By Andrea Waxman Milwaukee Neighborhood News Service Published May 11, 2019 at 6:06 PM

Do NOT forget your mother on Mother’s Day! It’s coming up on Sunday, May 12.

To help get in the spirit of the holiday that celebrates the women who brought us into the world – or who took on the mother role – we asked several young people, ages 9 to 27, what their mothers mean to them.

Here’s what they said:

"She’s the community mother"

Sojourner White, age 24, has seven "actual siblings." But, she said, "every time I see new people or when I go home now, there’s somebody else calling (my mother, Venice Williams) mom.'

"I think it took a long time for me to figure out that she’s the community mother," said White about Williams, the executive director of Alice’s Garden.

White especially admires the way her mom can reach people who society has "labeled unreachable or not worth it." Williams approaches everyone equally, regardless of race or background, said White.

"I think that has manifested in Alice’s Garden – the diversity that’s there is the product of how she’s able to connect with people and build them up," said White.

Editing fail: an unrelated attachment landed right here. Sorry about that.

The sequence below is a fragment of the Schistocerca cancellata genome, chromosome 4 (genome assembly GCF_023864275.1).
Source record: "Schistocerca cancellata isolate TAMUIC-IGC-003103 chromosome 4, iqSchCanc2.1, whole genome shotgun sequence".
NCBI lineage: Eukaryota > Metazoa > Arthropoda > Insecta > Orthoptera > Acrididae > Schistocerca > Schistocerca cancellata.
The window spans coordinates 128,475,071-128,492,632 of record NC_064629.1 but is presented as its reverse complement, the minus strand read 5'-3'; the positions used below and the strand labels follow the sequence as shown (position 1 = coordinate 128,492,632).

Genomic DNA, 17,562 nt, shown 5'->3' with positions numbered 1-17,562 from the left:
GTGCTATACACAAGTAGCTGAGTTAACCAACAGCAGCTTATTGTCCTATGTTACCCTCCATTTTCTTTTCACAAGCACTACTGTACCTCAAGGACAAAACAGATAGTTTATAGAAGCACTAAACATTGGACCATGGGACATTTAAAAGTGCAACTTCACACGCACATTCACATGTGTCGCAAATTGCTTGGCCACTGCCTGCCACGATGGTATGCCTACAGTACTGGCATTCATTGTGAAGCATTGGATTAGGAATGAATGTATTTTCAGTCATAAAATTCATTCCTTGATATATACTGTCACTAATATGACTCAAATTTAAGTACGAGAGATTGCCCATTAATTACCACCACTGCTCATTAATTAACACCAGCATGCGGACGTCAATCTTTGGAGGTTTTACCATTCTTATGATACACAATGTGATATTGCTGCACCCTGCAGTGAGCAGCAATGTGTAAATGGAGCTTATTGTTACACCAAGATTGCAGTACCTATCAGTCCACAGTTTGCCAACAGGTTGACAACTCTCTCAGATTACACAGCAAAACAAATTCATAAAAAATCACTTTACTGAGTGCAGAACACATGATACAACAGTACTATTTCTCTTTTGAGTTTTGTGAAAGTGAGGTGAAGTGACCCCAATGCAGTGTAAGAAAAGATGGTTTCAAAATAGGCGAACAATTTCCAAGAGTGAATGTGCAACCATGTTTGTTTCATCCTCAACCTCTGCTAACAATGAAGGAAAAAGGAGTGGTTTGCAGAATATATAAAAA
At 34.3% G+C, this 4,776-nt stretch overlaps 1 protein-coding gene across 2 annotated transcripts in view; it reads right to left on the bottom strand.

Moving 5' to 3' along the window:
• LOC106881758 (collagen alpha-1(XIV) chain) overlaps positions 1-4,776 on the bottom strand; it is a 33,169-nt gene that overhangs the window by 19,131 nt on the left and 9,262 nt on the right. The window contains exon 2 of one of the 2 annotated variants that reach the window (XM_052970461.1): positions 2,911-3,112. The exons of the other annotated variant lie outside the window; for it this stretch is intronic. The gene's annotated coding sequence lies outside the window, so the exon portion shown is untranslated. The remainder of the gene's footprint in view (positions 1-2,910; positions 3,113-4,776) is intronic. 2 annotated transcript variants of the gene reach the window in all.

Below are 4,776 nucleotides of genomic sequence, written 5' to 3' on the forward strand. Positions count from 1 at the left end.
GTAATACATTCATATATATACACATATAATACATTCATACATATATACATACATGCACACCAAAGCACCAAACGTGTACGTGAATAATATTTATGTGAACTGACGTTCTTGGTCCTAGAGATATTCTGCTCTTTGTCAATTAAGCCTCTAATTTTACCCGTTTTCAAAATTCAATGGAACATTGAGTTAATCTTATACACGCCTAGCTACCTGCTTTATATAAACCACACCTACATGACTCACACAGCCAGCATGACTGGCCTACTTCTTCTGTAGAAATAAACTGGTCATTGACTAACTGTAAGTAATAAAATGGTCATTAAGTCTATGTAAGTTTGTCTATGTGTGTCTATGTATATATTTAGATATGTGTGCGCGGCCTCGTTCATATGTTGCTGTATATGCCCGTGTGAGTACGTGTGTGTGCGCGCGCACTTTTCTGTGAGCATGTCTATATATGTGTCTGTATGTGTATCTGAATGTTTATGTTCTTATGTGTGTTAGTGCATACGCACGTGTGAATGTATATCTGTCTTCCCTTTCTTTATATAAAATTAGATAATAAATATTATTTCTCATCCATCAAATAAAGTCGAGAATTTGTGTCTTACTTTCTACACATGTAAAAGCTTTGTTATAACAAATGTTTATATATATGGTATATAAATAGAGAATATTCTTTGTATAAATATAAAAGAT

Williams is also "super fun," according to her daughter. "She has this balance where she can go from ‘mom-in-charge’ mode to ‘mom-just-hanging-out’ mode," and that makes for a great relationship – a deep comfort with each other.

She’s "outside the box"

Sharlen Moore’s twin sons Malachi and Matthew, age 15, admire their mother for her strength and kindness. Matthew described her as "outgoing, respectful, talkative, a loving person and independent."

His mom, the founder of Urban Underground, pushes him to do things he doesn’t want to do but knows will help him find opportunities in life, he said. "She thinks more outside the box and into the future than I do."

Malachi said he looks up to his mom because of how determined and hard- working she is. She had to work very hard to make a living after emigrating from Jamaica, where she was born and raised.

"She taught me how to be patient, how to show kindness, empathy and sympathy for others …  and that it’s better to give than to receive," said Malachi, adding,  "I love her strongly even though we have our ups and downs."

"She is the best mother"

Tsuchi Thao, age 9, and his sister CyaSha, age 11, also spoke of their appreciation for their mother’s kindness. May Yer Thao is the executive director of the Hmong Wisconsin Chamber of Commerce.

A third grader at Maple Dale School, Tsuchi said he likes to spend time with his mom at the park.

CyaSha, who is in fifth grade at the same school, said what makes her mom special is that "she’s that big, special, cheerful one that stands out from the whole group of moms.

"She is the best mother I could ever have. She comforts me when I’m sad or if someone hurts me."

"Dedication to progress"

For Juan Carlos Zaragoza Jr., 27, his mother, Tammy Rivera, instilled in him and his older brother Jose, 33, a desire to sacrifice themselves for others through her "dedication to progress for people in the hardest situations."